When Companies Ignore Law

On March 17, 2014, in Futures, Heather Bussing, HRExaminer, Technology and Law, by Heather Bussing

image of iOS screen with airbnb and uber app icons and text from HR Examiner story

If you read uber or airbnb’s terms of service you learn that neither company is responsible if something bad happens. Why?

Last week, I wrote about When Companies Stop Innovating, which sparked a great discussion with Scott Berkun, Phil Simon, and John Sumser on the life cycle of a company, and what happens when an innovator disrupts an existing model.

New companies have nothing to lose, so they take more risks.

Uber and Airbnb came up as companies that have ignored traditional business models in regulated industries: transportation and accommodations. The reason these industries have more rules and laws is because who drives us and where we sleep matters. It’s a public safety concern. That’s why the law holds innkeepers, bailees (people who hold your stuff), and common carriers (people who drive you and your stuff) to a higher standard of care. Riding with a stranger or sleeping someplace strange is a lot different than going or staying with someone you know and trust, particularly when it comes to injury-related issues.

Both Airbnb and Uber claim they are not driving you or offering you a place to stay. They are just apps that are simply matching services to connect people who want rides and rooms with people who have them. Uber doesn’t own the cars or employ the drivers. And Airbnb doesn’t own the houses or run them.

If you read their terms of service (links below), you learn that neither company is responsible if something bad happens. Why? Because when you sign up, you agree that they are not responsible. Not only that, you agree to indemnify them and pay their attorneys’ fees if they get sued over your use of the service.

Uber’s terms are even better, or worse, depending on your point of view. If you want to sue Uber, you will have to go to the Netherlands and sue them under Netherlands law. US courts have jurisdiction over accidents and events that happen between US citizens in the United States. But whether you can sue Uber in the US is probably at least a $50K question to get a court to decide. And that’s before you ever get to what happened, or who should pay for the injury or damage. I also expect different courts to come up with different answers. And it will take years.

So if something goes wrong when you use companies like Uber or Airbnb, your best, and probably only, recourse is to sue the people involved. Holding Uber and Airbnb responsible will be expensive and difficult, even though they are the reason you got yourself into a bad situation.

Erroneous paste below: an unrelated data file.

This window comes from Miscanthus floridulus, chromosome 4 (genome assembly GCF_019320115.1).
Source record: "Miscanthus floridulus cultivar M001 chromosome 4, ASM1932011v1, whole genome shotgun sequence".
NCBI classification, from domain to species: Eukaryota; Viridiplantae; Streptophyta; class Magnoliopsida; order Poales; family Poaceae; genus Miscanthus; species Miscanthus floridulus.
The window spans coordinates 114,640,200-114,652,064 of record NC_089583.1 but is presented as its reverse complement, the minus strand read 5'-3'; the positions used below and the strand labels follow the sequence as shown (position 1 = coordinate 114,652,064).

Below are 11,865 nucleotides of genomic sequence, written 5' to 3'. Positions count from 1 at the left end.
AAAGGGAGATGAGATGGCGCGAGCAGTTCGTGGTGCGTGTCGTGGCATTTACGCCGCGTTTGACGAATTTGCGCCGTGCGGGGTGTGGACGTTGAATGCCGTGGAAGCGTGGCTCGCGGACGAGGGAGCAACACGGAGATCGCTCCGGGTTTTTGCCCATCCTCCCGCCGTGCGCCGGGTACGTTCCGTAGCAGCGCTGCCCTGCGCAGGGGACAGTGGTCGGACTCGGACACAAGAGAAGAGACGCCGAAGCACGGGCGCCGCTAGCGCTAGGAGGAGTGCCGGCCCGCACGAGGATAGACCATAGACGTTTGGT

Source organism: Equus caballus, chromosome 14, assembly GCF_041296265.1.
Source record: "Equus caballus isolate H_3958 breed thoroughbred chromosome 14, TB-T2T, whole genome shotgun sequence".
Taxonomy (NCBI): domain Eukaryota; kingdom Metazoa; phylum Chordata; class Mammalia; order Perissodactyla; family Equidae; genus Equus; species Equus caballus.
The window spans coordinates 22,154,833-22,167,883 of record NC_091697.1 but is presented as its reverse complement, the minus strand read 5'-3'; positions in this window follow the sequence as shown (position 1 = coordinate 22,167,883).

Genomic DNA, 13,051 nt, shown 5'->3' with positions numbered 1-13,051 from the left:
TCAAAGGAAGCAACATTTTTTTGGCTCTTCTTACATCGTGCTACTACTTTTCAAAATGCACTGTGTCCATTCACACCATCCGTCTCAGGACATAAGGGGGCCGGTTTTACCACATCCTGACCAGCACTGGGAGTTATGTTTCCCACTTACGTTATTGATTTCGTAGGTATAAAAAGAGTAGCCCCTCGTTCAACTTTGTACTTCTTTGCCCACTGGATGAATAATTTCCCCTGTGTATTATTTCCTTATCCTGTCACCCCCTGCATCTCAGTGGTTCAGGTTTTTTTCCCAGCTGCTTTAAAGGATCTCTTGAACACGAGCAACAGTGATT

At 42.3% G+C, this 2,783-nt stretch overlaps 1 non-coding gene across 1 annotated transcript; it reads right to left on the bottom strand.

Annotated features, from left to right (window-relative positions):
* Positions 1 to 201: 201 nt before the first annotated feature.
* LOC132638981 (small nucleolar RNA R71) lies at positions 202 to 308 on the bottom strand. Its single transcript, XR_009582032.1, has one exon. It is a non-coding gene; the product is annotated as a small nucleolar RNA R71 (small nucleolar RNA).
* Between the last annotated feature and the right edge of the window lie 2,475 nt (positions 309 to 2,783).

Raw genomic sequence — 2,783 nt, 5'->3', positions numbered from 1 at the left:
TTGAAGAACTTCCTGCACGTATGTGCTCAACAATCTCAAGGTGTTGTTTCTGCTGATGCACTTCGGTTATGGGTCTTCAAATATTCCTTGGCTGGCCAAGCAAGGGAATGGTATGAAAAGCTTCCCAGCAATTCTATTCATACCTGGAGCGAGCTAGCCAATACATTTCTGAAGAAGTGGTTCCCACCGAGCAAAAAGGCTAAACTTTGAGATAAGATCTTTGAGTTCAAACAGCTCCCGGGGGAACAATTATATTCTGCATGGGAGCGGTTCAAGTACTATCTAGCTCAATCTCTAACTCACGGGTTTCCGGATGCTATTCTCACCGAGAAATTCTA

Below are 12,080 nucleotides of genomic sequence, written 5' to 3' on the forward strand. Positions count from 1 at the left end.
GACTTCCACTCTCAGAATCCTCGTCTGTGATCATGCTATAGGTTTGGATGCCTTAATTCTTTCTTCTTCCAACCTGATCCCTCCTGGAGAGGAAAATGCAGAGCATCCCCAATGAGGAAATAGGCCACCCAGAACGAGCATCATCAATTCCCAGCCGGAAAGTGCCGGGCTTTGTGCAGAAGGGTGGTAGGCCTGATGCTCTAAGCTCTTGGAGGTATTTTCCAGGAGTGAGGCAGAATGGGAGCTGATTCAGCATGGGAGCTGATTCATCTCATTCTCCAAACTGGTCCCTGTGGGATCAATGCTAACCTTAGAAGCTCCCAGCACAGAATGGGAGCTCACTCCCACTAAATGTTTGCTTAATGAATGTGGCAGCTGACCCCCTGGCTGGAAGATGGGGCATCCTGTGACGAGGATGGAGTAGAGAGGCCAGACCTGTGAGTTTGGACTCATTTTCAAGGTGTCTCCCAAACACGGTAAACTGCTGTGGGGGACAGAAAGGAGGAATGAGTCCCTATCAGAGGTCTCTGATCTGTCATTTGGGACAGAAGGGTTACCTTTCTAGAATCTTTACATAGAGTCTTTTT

How can that be?

First, nobody knows where things happen on the internet to figure out what law applies. That is because laws are designed for people, places, and things. They don’t translate well to digital information that travels in packets  through many states and countries and gets cached in many places every time you do something online.

Regulation of taxis, limo tours, and even hotels is mostly state and local. And if regulations are violated (like insurance and safety requirements for drivers and innkeepers), the violations are generally enforced through fines and agencies. There simply aren’t enough public resources to inspect, stop, and cite every driver and homeowner is not complying. And the cost of doing that falls on taxpayers who are more concerned about murder and violence than whether the guy who drives on the weekends has insurance or a chauffeurs license.

Also, if the service is loved by voters, who is going to support the tax increase to enforce the laws? No one.

Technology, along with contractual limitations through terms of service, will continue to move faster than law. Even if legislatures pass laws, few governmental agencies have the resources to enforce them.

However, insurers can move quickly to limit or exclude coverage for hiring out a car or renting a home. The risk for private use is completely different from commercial use, and most policies either already or will soon limit the insurance coverage for people who participate in these businesses. This means that the only way to collect is to hope that the people participating have assets. Lets see, they are renting out rooms in their house and picking up strangers with their cars. Good luck.

Last, it’s difficult to sue companies like Uber and Airbnb because existing laws don’t specifically prohibit these kinds of services, so lawyers have to try to apply regulations and legal concepts that don’t quite fit. This is time consuming and expensive.

If you use the services, understand that you are only as safe as the driver or host you are dealing with.

Resources

Airbnb Terms of Service

Uber Terms of Service

Who’s Driving You?  A blog and website to explain the risks involved in ride sharing apps like Uber, Lyft, and Sidecar and provide resources if you have a problem.

And special thanks to Zack Agil, one of my Internet Law students, who provided helpful information on Uber, and great analysis of its Terms of Service and the legal issues involved.

Here is his post on Taxi Companies, Uber, Lyft and the Law



 
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